Booker Prize, Zimbabwe, Cecil Rhodes, Joshua Nkomo, North Korea, Robert Mugabe, Nancy Pelosi, Taiwan

Tuesday, 2 August 2022

Funny how you can go in half a dozen short steps from the Booker Prize to Zimbabwe to Cecil Rhodes to Joshua Nkomo to Robert Mugabe to North Korea to Nancy Pelosi to Taiwan.

Zimbabwean author NoViolet Bulawayo’s new novel Glory has been longlisted for the 2022 Booker Prize. I haven’t read it yet, but it sounds like George Orwell’s Animal Farm, but based on Zimbabwe despot Robert Mugabe’s departure from power and the arrival of another African ‘big man’ in the command seat.

Mugabe has assorted reasons to be condemned including bankrupting his country of course. He was also responsible for the Gukurahundi massacres, which feature in Glory. Bulawayo is the 2nd largest city in Zimbabwe, after the capital Harare, and it was ground zero for the massacres in 1983.

I visited Bulawayo in 2011 (and blogged about my travels) when I was researching my book Dark Lands and I noted an empty statue plinth at the intersection of Eighth Ave and Main St, near the Bulawayo Club and in the centre of the town. From 1904 until 1981 the plinth was topped by a statue of British colonialist Cecil Rhodes. It only lasted a year after Zimbabwe’s independence before it was removed and today statues, memorials and other reminders of Rhodes are certainly under threat in Britain, he’s no longer so popular. When I was in Bulawayo the Rhodes statue was still around, at the Natural History Museum.

◄ The empty plinth

For 30 years the plinth stood empty until in 2010 a statue of local hero Joshua Nkomo briefly took up residence. Nkomo had led the ZAPU forces in the independence struggle and Bulawayo is the Nedbele heartland, where support for ZAPU was strongest. A 1980s power struggle between Robert Mugabe’s ZANU party and ZAPU led to Mugabe sending in his North Korean trained Fifth Brigade and the ensuing Gukurahundi massacres had a strong element of ethnic cleansing and may have taken as many as 100,000 lives. As a result Mugabe’s name is not very popular in Bulawayo.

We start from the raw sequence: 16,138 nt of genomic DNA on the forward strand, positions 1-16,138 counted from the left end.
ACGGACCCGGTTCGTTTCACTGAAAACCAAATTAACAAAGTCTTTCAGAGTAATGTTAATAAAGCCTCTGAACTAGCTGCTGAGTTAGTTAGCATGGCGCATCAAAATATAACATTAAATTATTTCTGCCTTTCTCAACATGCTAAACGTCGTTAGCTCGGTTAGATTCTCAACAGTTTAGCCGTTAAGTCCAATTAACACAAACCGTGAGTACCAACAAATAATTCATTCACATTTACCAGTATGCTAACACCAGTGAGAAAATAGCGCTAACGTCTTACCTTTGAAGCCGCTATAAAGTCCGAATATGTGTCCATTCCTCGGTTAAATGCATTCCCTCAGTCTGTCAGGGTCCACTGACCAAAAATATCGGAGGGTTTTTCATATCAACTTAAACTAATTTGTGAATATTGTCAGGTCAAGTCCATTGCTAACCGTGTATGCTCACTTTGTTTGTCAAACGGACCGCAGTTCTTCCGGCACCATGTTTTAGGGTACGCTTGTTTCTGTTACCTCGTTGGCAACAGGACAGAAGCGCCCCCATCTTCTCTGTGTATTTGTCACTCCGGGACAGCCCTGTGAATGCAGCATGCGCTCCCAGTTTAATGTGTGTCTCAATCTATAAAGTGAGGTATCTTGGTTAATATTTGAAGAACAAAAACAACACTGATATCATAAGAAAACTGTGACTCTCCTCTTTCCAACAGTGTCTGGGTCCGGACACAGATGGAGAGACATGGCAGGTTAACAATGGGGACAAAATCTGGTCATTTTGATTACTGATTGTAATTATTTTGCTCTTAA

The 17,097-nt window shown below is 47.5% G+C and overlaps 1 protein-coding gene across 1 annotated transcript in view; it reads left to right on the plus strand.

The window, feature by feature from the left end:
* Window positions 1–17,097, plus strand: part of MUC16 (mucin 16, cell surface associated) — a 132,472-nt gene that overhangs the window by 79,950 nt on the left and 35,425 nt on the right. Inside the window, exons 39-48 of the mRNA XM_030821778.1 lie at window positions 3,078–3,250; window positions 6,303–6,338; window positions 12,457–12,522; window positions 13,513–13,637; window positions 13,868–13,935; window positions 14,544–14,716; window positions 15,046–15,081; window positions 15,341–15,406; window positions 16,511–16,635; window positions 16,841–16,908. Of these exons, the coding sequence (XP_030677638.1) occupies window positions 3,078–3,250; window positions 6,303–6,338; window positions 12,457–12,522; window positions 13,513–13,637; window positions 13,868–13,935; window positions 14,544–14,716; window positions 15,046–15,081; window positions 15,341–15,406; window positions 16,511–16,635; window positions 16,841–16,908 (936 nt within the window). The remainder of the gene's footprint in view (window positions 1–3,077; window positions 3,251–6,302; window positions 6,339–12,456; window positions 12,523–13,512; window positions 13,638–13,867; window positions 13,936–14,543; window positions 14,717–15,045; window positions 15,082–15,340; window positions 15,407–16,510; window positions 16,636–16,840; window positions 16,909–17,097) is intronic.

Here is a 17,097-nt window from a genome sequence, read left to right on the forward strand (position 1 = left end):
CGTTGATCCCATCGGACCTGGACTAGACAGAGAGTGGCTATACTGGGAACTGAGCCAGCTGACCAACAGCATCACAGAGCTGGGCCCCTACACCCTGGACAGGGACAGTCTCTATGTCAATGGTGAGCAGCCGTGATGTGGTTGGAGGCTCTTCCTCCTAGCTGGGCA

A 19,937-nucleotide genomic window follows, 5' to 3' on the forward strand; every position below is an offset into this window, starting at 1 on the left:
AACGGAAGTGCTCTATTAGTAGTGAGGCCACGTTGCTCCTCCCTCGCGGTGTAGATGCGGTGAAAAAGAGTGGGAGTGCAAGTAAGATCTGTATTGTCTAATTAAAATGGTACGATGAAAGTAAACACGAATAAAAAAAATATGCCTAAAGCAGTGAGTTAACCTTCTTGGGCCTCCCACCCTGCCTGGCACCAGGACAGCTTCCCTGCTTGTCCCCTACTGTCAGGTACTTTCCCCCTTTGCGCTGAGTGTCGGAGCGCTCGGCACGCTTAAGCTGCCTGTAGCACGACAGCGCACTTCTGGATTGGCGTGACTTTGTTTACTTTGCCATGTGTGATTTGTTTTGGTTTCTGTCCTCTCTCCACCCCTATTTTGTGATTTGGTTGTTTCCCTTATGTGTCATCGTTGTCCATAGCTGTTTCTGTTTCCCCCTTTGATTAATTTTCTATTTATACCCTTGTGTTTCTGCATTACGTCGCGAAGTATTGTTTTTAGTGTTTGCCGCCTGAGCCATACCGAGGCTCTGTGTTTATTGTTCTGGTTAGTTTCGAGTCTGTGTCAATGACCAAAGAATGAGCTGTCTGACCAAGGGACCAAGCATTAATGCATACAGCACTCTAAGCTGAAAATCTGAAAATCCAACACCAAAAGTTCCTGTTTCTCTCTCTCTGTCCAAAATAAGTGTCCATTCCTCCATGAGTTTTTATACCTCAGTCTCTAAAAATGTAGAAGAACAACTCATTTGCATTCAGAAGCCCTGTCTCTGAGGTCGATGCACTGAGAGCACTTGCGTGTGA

Mugabe was still in power so it may not be true that the statue was soon removed because of complaints that ‘Nkomo wouldn’t have worn a suit’ or ‘his head wasn’t that small’. The most serious allegation was that the statue had been sourced from North Korea, memories of the massacres a quarter of a century earlier were still fresh. The Rhodes statue had lasted for 76 years, Nkomo was only up for a few weeks and most of that under a black shroud.

Statues aren’t Zimbabwe’s only North Korean connection. When he fled Ethiopia another despot, Mengistu Haile Mariam, was taken in by Zimbabwe and has been there ever since. Periodically, and most recently when Mugabe was kind-of-toppled, it was speculated that Mengistu might have to flee Zimbabwe and North Korea was proposed as a safe place of exile. For Mugabe too it was suggested, but he managed to die first.

Musing about Mugabe, Zimbabwe and bankruptcy reminded me to check what had been happening with Zimbabwe’s Boeing 777s. Mugabe managed to bankrupt Air Zimbabwe as well as the whole country, but in 2018 the government bought two 777s from Malaysia Airlines. After losing a 777 (flight MH370) over the Indian Ocean and a second 777 (flight MH17) when Vladimir Putin’s murderous mob shot it down over Ukraine, nobody wanted to fly on a Malaysia 777 and they were desperate to sell their remaining fleet.

Along came the Zimbabwe government with a blank cheque book and the Malaysians could clearly see somebody foolish (no, more than foolish, outright stupid) flying towards Kuala Lumpur. A 777 painted as Zimbabwe Airways (remember Air Zimbabwe was comprehensively bankrupt) soon arrived in Harare and soon flew back to Kuala Lumpur. Zimbabwe had nowhere to fly it, no passengers who wanted to fly on it, no way to maintain it, no crew to fly it. They’d paid US$51 million, or perhaps far more, who knows, for their grounded aircraft and for years they sat on the tarmac. Eventually Z-RGM (surely that cannot stand for Robert Gordon Mugabe?) was flown (by a German and Swiss crew) to Addis Ababa in Ethiopia and there’s been talk about converting it to a freighter and leasing it to somebody or other.

If you want to find out where an aircraft has flown recently you check on FlightRadar24 and the answer for that 777 is ‘who knows.’ It doesn’t seem to have been anywhere of late. But at first I couldn’t even open FlightRadar24 to check the records. This afternoon the site was totally shut down. ▼

And why? Because 300,000 people had tried to log on to follow Nancy Pelosi and her flight from Kuala Lumpur, Malaysia to Taipei, Taiwan. To the considerable unhappiness of China which seems to believe the Taiwanese would like a dictatorship like China has. Pelosi’s US government aircraft took a slightly roundabout route to Taiwan, ‘the the back-end of Borneo move’ former Lonely Planet China expert Chris Taylor described it. I highly recommend (click to subscribe) the regular China newsletter – ChinaDiction – which Chris produces.

So that’s how I got from the Booker Prize via Zimbabwe, Cecil Rhodes, North Korea, Joshua Nkomo, Robert Mugabe and Nancy Pelosi to Taiwan this afternoon.